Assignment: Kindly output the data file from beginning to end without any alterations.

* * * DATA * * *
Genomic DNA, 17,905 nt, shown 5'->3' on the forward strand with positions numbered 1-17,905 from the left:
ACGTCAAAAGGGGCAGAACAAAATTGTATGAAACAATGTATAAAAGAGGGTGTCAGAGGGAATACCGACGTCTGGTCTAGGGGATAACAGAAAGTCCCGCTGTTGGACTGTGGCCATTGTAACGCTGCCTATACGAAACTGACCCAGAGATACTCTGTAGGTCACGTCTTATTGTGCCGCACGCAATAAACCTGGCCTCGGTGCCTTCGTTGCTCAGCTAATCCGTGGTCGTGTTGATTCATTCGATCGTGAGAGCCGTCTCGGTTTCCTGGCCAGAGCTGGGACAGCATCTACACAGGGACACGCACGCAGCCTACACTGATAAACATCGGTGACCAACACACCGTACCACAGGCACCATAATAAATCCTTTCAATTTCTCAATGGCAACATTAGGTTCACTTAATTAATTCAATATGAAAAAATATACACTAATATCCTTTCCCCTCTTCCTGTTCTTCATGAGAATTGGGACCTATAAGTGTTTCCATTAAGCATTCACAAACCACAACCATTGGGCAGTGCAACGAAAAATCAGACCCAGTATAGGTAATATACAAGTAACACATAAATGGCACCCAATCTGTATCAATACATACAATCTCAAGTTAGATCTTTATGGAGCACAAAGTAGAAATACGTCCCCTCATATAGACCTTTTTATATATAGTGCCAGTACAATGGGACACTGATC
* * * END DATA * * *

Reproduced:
Genomic DNA, 17,905 nt, shown 5'->3' on the forward strand with positions numbered 1-17,905 from the left:
ACGTCAAAAGGGGCAGAACAAAATTGTATGAAACAATGTATAAAAGAGGGTGTCAGAGGGAATACCGACGTCTGGTCTAGGGGATAACAGAAAGTCCCGCTGTTGGACTGTGGCCATTGTAACGCTGCCTATACGAAACTGACCCAGAGATACTCTGTAGGTCACGTCTTATTGTGCCGCACGCAATAAACCTGGCCTCGGTGCCTTCGTTGCTCAGCTAATCCGTGGTCGTGTTGATTCATTCGATCGTGAGAGCCGTCTCGGTTTCCTGGCCAGAGCTGGGACAGCATCTACACAGGGACACGCACGCAGCCTACACTGATAAACATCGGTGACCAACACACCGTACCACAGGCACCATAATAAATCCTTTCAATTTCTCAATGGCAACATTAGGTTCACTTAATTAATTCAATATGAAAAAATATACACTAATATCCTTTCCCCTCTTCCTGTTCTTCATGAGAATTGGGACCTATAAGTGTTTCCATTAAGCATTCACAAACCACAACCATTGGGCAGTGCAACGAAAAATCAGACCCAGTATAGGTAATATACAAGTAACACATAAATGGCACCCAATCTGTATCAATACATACAATCTCAAGTTAGATCTTTATGGAGCACAAAGTAGAAATACGTCCCCTCATATAGACCTTTTTATATATAGTGCCAGTACAATGGGACACTGATC